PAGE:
Six months earlier, at his twelfth birthday party, Wilson jumped from a tree during a game of hide and seek, caught his feet on a branch, and broke both of his arms. I’ve broken plenty of bones, but I had never seen an arm shaped like the ripples of a wave before. I’d never seen anyone so pale they turned green in glassy-eyed shock.

Five hours later we were still in a makeshift room in the ER, waiting for Wilson’s bones to be set. His procedure was delayed when technicians rushed in a fourteen-year-old who had jumped from his bed into a noose made of a belt. They put the boy on the other side of our flimsy curtain.

“He tried to kill himself. Right?” Wilson whispered from beneath the white gown of morphine. He knew about suicide. We talked about it, about depression and stress and mental health, quite a lot. We had to.

“Yes,” I said. Eight hours later we left with Wilson in solid casts and intricate slings, and with instructions for pain medications, rest, and follow up orthopedic appointments that promised to make his limbs solid. The curtain had been part way drawn. The fourteen-year-old lay in a neck brace between his parents. A nervous social worker was trying to talk to them. The father looked ashamed and angry.

Today is Saturday. Last Wednesday, four blocks from our house, a seventeen-year-old girl jumped off the Sand Hill Road highway overpass and into oncoming traffic. On the same date one year earlier, a sixteen-year-old boy jumped onto the Caltrain tracks at our station.

Suicides, especially teen, always shock me, though more teenagers die from suicide than from birth defects, cancer, heart disease, the flu, pneumonia, AIDS, and lung disease combined. Suicide is the second leading cause of death between the ages of 10 and 24, and one out of six students nationwide in grades 9-12 has seriously considered suicide. Suicide attempts are nearly two times higher among Black and Hispanic youth than white youth, and lesbian, gay and bisexual, and even questioning youth are three to four times more likely to attempt suicide as their straight peers. My son is white. I don’t know whom he will choose to have sex with and I don’t care. I will make sure he knows that. Has any youth not questioned their sexuality? How many of our youth question their worth daily? How many of them know their parents would do anything, anything to save them? How many parents do not talk about it with their kids because they are afraid?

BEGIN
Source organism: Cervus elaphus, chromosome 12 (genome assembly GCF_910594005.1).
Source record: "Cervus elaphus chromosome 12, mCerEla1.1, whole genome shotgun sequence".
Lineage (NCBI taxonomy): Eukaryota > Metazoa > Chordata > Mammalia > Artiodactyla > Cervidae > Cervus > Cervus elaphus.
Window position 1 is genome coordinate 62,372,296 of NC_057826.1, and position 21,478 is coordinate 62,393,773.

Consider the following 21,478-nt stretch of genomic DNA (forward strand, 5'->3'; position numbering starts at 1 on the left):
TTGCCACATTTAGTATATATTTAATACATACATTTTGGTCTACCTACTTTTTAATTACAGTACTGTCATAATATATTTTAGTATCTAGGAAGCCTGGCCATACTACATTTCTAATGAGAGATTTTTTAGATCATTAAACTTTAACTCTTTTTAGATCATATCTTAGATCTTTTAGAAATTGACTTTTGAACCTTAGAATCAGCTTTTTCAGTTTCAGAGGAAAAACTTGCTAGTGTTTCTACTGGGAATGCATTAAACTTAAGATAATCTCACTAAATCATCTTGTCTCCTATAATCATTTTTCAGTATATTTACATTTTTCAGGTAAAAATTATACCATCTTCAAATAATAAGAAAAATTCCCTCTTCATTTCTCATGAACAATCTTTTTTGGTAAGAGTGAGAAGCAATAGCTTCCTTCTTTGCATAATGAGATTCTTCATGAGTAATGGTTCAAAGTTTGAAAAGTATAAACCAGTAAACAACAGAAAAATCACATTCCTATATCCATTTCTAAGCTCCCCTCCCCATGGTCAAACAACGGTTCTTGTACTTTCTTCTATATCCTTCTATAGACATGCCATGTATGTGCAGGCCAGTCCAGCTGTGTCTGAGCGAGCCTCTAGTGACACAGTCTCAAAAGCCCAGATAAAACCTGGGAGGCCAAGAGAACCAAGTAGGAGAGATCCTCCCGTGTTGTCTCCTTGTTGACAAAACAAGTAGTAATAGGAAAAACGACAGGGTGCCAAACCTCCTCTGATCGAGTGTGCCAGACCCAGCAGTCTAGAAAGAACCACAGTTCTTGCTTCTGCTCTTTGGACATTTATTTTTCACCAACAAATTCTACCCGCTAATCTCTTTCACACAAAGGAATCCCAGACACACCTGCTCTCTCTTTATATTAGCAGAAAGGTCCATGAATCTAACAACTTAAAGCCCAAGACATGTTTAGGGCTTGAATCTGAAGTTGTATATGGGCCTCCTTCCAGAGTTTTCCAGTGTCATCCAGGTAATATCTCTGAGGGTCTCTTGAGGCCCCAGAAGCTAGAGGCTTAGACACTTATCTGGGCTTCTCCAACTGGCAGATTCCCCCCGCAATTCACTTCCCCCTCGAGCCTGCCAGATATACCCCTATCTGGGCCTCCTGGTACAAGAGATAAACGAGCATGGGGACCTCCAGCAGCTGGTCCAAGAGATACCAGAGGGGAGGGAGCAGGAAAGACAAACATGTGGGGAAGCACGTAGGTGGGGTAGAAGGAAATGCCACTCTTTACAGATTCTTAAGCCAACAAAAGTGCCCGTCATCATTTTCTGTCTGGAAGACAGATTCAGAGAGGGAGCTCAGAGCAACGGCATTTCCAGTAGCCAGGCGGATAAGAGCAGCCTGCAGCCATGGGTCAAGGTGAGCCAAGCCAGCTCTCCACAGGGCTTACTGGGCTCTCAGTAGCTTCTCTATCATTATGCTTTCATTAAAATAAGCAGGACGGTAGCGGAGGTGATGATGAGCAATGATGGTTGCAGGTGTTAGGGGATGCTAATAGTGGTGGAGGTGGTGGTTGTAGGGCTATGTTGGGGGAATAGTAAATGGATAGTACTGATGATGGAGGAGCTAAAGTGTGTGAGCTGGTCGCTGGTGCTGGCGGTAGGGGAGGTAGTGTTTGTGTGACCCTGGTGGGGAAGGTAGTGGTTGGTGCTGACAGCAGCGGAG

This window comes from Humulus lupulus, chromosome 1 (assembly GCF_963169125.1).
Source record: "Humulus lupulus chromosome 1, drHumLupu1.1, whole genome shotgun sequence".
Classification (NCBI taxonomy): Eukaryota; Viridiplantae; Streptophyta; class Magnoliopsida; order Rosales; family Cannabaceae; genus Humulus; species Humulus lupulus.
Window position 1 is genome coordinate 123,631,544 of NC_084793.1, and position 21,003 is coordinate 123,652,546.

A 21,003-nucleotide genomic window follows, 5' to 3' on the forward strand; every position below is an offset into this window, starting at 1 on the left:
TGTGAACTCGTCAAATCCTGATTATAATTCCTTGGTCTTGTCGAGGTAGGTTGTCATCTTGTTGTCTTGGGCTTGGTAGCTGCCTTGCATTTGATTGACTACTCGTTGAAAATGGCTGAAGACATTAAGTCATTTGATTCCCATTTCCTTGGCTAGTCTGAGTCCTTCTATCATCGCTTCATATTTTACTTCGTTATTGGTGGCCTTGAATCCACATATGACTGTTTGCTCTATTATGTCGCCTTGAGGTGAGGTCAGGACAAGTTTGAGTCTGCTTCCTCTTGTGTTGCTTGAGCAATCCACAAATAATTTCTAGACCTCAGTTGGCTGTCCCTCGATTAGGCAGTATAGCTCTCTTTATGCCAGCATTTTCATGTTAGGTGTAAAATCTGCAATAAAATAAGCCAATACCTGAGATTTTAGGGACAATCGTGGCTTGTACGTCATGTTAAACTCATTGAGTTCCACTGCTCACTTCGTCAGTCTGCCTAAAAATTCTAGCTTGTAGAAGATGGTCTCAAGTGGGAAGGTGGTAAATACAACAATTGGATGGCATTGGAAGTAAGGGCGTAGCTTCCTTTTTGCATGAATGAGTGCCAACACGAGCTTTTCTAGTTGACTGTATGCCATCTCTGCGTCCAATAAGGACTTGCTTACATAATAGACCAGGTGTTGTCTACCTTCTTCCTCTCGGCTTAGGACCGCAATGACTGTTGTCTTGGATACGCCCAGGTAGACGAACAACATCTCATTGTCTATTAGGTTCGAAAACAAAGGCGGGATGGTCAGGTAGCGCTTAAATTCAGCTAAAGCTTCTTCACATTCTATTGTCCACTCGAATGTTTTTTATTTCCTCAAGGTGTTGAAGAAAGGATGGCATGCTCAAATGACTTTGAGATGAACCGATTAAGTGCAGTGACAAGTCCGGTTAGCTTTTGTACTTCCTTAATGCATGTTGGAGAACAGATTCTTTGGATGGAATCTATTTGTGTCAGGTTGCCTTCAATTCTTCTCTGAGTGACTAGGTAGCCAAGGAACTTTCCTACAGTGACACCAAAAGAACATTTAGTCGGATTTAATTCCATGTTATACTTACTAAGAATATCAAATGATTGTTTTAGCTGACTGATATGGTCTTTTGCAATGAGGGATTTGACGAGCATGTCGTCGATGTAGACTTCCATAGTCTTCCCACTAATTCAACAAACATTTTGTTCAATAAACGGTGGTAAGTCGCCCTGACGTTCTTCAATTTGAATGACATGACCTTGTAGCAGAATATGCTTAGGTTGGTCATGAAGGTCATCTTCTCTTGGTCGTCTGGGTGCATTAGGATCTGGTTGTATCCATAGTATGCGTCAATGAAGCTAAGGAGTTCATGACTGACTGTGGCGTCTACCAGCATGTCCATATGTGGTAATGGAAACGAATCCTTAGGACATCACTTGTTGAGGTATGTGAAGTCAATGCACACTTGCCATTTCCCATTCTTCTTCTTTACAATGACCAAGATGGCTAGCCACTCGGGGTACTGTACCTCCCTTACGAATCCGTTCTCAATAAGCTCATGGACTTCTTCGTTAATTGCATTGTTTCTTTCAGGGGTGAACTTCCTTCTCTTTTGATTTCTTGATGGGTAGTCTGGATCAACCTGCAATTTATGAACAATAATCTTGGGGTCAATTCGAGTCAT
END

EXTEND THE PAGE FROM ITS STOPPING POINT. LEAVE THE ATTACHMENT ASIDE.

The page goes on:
Silicon Valley is not the only place people try to die, and neither are the pressures to win the race toward more privilege and achievement, nor mental illness, the only reasons. But extreme stress and mental illness are bedfellows in Hell. The suicide rate at two of our high schools in Palo Alto has been four times the national average for the past 10 years, and it has occurred to me that perhaps we are especially vulnerable here, in the area that surrounds the Bay, this area of ambition and drive that spins silicon into gold; where we ask ourselves and our children to live lives as brilliant and strong as the color of the bridge we drive over, swim under, and jump off. We are smart, rich, athletic and healthy. Is there no room for despair, for scars, for aging, for misery?

I must expect their arrival. How else to keep panic at bay?


I put my face in the water, howl down at whatever and whomever is buried below, and swim like hell again.

Once on the other side of the bridge, I know to swim parallel to it for a quarter mile. In this case, parallel occurs in a zigzag pattern. I get the job done but I’m tiring, and have to sight more often, and after a time I even pause for one stroke on my back to ease the muscle in my neck that’s been valiant in yanking my head up and down. I catch a glimpse of what I think is a miniature Wilson in the distance and remind myself to dig harder.

After a few more strokes I break through and move easily into the protection of Sausalito’s Horseshoe Cove. As the water calms I look around. The boat, with Wilson on it, is clearly ahead of me and sighted to my right. Directly in front of me is a bister rock called Finger Point that pokes fifty feet out of the water. It’s covered in seagull shit. When my palm hits the base of it, my race will be over, and the high will begin. There are two swimmers touching it in tandem right now. I hope they are men.